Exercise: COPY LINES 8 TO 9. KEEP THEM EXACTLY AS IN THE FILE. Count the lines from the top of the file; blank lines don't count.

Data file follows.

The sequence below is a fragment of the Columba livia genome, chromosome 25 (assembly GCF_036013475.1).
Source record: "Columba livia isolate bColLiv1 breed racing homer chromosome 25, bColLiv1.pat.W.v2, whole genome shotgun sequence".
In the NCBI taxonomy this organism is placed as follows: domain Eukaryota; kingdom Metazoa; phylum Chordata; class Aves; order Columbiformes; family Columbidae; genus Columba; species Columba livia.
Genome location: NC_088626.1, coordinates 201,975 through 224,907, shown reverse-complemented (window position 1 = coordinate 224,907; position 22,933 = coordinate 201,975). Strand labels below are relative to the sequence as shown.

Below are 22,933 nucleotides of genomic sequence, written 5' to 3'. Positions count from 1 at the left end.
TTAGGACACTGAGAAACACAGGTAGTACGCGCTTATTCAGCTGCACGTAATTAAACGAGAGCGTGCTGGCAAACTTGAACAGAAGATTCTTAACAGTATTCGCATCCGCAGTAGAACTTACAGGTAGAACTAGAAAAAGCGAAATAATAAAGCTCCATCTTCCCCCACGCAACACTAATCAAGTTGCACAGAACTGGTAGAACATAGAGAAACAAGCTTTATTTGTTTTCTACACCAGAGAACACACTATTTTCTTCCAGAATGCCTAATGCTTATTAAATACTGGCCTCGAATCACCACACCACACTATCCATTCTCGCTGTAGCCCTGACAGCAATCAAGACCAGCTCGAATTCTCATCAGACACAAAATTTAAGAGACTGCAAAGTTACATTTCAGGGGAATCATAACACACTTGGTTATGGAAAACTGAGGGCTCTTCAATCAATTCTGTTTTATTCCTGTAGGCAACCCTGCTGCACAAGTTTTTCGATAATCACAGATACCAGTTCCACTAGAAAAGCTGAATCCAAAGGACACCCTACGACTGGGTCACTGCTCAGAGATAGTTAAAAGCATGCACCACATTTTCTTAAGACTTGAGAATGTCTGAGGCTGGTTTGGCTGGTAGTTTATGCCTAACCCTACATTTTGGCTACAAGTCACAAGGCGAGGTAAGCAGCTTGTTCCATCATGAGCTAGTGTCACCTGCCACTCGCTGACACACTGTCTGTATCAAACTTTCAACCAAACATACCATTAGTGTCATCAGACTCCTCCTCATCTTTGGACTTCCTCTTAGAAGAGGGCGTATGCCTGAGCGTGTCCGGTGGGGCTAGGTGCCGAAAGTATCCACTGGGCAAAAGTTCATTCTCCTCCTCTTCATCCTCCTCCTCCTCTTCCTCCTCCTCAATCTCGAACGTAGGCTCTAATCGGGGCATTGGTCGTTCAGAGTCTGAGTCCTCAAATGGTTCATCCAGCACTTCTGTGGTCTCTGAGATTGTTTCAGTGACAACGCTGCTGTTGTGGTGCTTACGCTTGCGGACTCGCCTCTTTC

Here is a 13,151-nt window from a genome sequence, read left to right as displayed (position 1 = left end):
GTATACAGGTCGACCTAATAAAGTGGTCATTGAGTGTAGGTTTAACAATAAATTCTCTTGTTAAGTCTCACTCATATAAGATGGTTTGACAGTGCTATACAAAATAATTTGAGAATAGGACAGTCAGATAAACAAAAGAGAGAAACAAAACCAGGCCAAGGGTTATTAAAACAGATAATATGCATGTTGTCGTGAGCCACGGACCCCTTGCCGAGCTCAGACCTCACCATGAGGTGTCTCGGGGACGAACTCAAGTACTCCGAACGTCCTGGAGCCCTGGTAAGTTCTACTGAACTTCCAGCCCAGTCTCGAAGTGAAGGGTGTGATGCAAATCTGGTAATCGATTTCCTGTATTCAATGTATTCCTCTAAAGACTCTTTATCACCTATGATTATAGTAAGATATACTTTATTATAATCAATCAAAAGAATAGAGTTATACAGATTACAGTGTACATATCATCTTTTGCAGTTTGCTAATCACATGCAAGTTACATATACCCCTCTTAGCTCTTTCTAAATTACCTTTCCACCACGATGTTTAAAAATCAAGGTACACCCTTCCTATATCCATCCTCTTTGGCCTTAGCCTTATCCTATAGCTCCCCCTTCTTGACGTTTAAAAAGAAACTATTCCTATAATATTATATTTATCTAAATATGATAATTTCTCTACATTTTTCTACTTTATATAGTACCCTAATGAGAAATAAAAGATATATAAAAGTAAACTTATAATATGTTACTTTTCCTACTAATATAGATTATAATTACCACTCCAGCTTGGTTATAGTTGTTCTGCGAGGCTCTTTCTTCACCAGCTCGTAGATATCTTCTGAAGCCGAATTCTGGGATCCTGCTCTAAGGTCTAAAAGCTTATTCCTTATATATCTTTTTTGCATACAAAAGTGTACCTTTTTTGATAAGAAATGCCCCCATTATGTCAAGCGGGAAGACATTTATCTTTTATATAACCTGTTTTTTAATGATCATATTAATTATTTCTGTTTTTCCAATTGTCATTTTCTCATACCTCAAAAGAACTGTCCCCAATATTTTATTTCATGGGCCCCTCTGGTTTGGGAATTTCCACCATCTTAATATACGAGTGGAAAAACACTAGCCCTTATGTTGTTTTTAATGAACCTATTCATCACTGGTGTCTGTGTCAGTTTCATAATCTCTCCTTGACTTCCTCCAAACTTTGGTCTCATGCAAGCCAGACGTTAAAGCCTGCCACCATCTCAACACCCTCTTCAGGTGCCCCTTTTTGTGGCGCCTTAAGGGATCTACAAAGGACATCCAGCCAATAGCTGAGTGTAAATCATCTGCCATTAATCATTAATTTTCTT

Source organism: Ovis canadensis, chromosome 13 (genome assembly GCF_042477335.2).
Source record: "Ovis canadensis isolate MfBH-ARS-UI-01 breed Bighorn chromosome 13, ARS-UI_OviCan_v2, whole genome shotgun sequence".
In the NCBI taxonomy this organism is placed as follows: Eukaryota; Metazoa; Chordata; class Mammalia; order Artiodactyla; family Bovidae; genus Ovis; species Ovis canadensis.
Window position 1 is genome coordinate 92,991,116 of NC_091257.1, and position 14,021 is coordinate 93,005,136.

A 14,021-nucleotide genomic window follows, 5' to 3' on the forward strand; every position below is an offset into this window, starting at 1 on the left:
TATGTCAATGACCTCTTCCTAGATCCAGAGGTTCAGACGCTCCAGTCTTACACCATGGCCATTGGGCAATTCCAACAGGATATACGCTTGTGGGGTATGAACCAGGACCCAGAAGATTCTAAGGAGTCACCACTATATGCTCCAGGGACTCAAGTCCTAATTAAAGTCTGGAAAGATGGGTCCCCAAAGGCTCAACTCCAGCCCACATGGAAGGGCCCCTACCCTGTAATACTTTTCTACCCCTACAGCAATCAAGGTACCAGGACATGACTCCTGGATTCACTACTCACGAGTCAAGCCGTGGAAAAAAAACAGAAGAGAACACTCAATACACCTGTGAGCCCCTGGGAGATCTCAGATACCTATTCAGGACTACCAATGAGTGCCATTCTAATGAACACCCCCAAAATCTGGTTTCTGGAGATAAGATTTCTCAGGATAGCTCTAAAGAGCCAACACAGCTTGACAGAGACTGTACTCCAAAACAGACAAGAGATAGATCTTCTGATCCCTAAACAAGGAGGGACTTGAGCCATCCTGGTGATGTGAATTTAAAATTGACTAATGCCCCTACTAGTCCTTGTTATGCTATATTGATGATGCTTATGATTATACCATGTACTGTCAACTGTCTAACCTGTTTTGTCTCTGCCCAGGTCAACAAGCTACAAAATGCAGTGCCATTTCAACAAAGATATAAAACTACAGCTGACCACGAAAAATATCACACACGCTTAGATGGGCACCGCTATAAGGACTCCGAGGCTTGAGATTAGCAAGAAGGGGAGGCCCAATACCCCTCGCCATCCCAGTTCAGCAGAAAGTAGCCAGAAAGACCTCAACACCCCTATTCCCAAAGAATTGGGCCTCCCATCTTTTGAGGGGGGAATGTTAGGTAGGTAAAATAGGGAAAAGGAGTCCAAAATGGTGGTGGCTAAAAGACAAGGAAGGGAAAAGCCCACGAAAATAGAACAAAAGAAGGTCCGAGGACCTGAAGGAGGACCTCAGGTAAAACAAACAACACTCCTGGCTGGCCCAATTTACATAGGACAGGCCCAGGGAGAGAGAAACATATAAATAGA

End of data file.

GTATACAGGTCGACCTAATAAAGTGGTCATTGAGTGTAGGTTTAACAATAAATTCTCTTGTTAAGTCTCACTCATATAAGATGGTTTGACAGTGCTATACAAAATAATTTGAGAATAGGACAGTCAGATAAACAAAAGAGAGAAACAAAACCAGGCCAAGGGTTATTAAAACAGATAATATGCATGTTGTCGTGAGCCACGGACCCCTTGCCGAGCTCAGACCTCACCATGAGGTGTCTCGGGGACGAACTCAAGTACTCCGAACGTCCTGGAGCCCTGGTAAGTTCTACTGAACTTCCAGCCCAGTCTCGAAGTGAAGGGTGTGATGCAAATCTGGTAATCGATTTCCTGTATTCAATGTATTCCTCTAAAGACTCTTTATCACCTATGATTATAGTAAGATATACTTTATTATAATCAATCAAAAGAATAGAGTTATACAGATTACAGTGTACATATCATCTTTTGCAGTTTGCTAATCACATGCAAGTTACATATACCCCTCTTAGCTCTTTCTAAATTACCTTTCCACCACGATGTTTAAAAATCAAGGTACACCCTTCCTATATCCATCCTCTTTGGCCTTAGCCTTATCCTATAGCTCCCCCTTCTTGACGTTTAAAAAGAAACTATTCCTATAATATTATATTTATCTAAATATGATAATTTCTCTACATTTTTCTACTTTATATAGTACCCTAATGAGAAATAAAAGATATATAAAAGTAAACTTATAATATGTTACTTTTCCTACTAATATAGATTATAATTACCACTCCAGCTTGGTTATAGTTGTTCTGCGAGGCTCTTTCTTCACCAGCTCGTAGATATCTTCTGAAGCCGAATTCTGGGATCCTGCTCTAAGGTCTAAAAGCTTATTCCTTATATATCTTTTTTGCATACAAAAGTGTACCTTTTTTGATAAGAAATGCCCCCATTATGTCAAGCGGGAAGACATTTATCTTTTATATAACCTGTTTTTTAATGATCATATTAATTATTTCTGTTTTTCCAATTGTCATTTTCTCATACCTCAAAAGAACTGTCCCCAATATTTTATTTCATGGGCCCCTCTGGTTTGGGAATTTCCACCATCTTAATATACGAGTGGAAAAACACTAGCCCTTATGTTGTTTTTAATGAACCTATTCATCACTGGTGTCTGTGTCAGTTTCATAATCTCTCCTTGACTTCCTCCAAACTTTGGTCTCATGCAAGCCAGACGTTAAAGCCTGCCACCATCTCAACACCCTCTTCAGGTGCCCCTTTTTGTGGCGCCTTAAGGGATCTACAAAGGACATCCAGCCAATAGCTGAGTGTAAATCATCTGCCATTAATCATTAATTTTCTT

Source organism: Ovis canadensis, chromosome 13 (genome assembly GCF_042477335.2).